Ancient Rome’s Praetorian Guard



Proclaiming Claudius Emperor by Lawrence Alma-Tadema, 1867 / Wikimedia Commons


The Praetorian Guards were the personal bodyguards of the Emperors of the Roman Empire. The name was used from the time of the Roman Republic, denoting the protection of Roman generals, which existed from 275 BC.


Edited by Matthew A. McIntosh / 07.25.2018
Historian
Brewminate Editor-in-Chief



Praetorians were the guards of the Roman Caesars, developed from a select group of allies, who served in the Republican period for the protection of the commander-in-chief and his praetorium, hence the name cohors praetoria. Scipio African had organized under the same name a guard from the Roman horsemen. The headquarters, the chancery and all the closest suite of the commander or the governor of the region constituted of his Pretorian Guard.

For the protection of order in Rome, Octavian Augustus created 9 Praetorian cohorts, 1,000 each. Outside the service, the Praetorians wore civilian clothes. Three cohorts were posted in the Eternal City, the rest in the suburbs of the capital. Together with the Guards and cavalry, they formed the nucleus of the armed forces of the Empire. Only praetorians had the right to serve in Rome and carry weapons.

Up until the reign of Septimius Severus, only the natives of Italy were enrolled in the guard. Stronger salaries, an honorary position and a 16-year service life (instead of 25-year-old ordinary legionaries) constituted the privileges of the Guards. Subsequently, the city police merged with the guard into one corps, divided into 14 cohorts. Praetorians obeyed a special prefect – praetorian prefect. Prefect of Emperor Tiberius – Sejan, concentrated the whole guard in Rome and built a special camp – castra praetoria. Since the Praetorians were implicated in all the conspiracies and revolts of the Empire, their organization was repeatedly subjected to changes.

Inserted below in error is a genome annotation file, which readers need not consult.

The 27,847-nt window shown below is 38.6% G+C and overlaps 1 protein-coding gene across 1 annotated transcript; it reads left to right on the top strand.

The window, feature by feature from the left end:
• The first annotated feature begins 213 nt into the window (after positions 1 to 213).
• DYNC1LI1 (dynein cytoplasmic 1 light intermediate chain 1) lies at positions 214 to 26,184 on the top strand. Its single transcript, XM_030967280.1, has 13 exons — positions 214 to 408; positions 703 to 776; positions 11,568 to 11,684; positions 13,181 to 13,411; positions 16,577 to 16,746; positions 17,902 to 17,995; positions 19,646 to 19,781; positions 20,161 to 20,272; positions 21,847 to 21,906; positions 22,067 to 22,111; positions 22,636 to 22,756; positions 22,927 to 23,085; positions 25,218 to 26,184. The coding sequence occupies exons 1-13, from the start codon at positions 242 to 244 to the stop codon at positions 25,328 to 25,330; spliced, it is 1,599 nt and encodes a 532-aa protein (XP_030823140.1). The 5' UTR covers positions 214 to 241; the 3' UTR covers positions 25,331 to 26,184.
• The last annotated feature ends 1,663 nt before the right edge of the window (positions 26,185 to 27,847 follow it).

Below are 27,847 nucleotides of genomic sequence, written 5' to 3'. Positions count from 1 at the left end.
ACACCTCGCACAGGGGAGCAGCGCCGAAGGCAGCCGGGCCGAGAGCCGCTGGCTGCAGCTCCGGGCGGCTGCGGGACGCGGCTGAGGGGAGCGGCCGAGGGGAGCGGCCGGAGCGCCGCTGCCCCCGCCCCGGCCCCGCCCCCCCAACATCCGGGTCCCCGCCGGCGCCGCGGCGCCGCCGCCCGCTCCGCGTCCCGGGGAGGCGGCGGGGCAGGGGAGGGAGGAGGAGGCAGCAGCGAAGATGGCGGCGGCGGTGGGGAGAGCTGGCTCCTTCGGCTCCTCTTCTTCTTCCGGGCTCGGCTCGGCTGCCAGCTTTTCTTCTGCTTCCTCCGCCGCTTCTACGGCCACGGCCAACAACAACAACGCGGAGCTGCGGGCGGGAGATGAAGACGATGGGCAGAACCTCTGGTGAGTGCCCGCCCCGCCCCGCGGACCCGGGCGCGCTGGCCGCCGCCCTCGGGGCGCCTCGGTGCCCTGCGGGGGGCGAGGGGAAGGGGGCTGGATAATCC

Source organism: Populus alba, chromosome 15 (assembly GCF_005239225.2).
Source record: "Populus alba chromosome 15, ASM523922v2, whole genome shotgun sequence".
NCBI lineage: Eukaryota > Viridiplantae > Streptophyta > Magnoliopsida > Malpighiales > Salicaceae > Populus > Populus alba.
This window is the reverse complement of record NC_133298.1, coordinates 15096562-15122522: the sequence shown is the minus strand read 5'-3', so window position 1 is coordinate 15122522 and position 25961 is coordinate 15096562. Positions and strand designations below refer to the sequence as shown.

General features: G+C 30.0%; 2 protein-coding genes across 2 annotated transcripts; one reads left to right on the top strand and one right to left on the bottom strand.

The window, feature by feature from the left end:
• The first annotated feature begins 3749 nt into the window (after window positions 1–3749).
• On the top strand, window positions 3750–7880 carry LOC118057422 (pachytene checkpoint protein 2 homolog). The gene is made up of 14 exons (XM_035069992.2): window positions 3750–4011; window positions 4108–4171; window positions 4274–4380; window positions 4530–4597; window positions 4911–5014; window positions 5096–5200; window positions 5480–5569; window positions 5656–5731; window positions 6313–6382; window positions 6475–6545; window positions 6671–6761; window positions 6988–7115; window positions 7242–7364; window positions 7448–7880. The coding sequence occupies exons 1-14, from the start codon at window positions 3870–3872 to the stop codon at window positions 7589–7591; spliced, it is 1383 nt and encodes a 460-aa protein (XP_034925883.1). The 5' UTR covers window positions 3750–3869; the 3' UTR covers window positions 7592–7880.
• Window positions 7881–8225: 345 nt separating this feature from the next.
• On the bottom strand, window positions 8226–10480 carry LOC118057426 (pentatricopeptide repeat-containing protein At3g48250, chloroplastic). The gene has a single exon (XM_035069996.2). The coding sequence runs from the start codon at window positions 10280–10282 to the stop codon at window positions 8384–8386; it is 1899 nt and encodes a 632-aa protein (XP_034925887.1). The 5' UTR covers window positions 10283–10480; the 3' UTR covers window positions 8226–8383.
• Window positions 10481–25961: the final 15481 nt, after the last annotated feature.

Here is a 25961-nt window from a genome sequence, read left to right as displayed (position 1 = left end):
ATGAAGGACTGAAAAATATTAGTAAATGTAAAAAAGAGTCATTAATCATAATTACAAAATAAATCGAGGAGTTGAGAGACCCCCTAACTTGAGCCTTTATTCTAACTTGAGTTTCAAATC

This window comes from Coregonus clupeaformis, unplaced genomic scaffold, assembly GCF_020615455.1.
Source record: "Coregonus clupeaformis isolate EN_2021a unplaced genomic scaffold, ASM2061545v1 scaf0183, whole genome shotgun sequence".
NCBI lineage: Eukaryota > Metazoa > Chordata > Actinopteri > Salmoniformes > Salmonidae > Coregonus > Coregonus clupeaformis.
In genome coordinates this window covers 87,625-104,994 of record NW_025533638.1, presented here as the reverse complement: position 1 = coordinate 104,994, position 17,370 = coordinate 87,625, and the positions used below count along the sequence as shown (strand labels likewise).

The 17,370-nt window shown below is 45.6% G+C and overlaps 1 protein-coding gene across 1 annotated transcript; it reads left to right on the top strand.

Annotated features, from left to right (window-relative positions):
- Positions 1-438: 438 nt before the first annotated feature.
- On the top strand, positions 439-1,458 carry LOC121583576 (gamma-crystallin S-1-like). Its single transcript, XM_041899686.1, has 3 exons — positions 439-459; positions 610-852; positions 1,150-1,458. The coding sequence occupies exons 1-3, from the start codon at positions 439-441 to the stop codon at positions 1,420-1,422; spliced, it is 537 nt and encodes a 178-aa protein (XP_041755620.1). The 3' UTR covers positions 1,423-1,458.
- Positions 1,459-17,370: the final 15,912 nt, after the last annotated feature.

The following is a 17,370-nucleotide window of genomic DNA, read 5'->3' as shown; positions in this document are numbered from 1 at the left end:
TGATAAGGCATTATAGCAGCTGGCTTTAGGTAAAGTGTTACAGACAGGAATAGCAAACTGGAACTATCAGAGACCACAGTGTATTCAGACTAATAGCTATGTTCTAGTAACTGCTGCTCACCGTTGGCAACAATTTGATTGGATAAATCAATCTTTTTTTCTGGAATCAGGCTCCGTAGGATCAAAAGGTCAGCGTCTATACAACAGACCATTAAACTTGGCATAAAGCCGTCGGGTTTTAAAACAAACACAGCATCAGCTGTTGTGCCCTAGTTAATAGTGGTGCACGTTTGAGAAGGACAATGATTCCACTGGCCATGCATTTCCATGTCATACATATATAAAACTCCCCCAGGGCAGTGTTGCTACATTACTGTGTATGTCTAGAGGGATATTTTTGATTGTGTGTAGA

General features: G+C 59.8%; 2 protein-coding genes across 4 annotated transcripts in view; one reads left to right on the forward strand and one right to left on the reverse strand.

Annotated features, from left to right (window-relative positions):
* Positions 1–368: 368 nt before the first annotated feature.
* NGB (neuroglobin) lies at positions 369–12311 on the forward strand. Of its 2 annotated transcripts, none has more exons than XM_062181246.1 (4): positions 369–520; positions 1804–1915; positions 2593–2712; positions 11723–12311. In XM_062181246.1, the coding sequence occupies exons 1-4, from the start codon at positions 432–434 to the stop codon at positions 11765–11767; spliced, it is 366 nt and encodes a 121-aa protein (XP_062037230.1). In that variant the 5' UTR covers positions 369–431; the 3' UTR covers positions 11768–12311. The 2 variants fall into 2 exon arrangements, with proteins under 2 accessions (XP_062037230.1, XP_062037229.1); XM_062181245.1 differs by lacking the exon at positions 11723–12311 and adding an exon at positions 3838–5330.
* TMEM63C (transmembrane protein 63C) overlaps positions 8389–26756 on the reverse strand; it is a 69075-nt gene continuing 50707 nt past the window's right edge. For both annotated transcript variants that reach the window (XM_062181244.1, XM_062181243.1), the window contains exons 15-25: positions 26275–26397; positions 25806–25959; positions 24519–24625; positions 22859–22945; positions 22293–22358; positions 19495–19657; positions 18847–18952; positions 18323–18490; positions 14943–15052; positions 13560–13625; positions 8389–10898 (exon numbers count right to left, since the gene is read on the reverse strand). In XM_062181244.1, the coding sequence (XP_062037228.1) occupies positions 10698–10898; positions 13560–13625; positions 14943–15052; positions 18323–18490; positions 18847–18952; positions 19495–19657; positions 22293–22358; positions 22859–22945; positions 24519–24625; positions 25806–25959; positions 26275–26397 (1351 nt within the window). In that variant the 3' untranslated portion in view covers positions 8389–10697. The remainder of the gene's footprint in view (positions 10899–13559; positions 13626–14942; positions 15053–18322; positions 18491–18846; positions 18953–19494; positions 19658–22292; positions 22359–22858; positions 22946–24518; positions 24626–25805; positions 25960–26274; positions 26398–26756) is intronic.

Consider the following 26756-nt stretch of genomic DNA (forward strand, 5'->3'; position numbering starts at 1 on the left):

Equipment and Weapons

The special status of the Praetorian Guard was also emphasized by their appearance. In addition to the Emperor and his family, only the Guards had the right to use “imperial purple” as the distinctive color of clothes and accessories of equipment.

The armor and weapons of the Praetorians were particularly luxurious. In the heyday of the Empire (1st-2nd centuries CE), a set of helmets with a movable forehead and a fluffy hair (feather) crest, as well as a “muscular” cuirass ( metal shell, repeating the contours of the athletic male torso), put on top of a leather pantograph with pterygiums on the shoulders and hips. Above the suit, the Praetorians wore an extra tunic that protected the metal from the sun and rain.

As the reliefs of the Trajan column show, in cases where the Praetorian Guard accompanied the Emperor in military companies, the Legion segmented armor and the standard legionary helmet of the imperial type were used as armor. As a shield, the Guardsmen used a rectangular scutum with a circular umbon in the middle and a somewhat archaic oval shield of the Republic era with a vertical edge. The outer side of the shield was decorated with images of the lightning from god Jupiter, crescents, and stars. Armament consisted of a sword (gladius), a dagger and a throwing spear.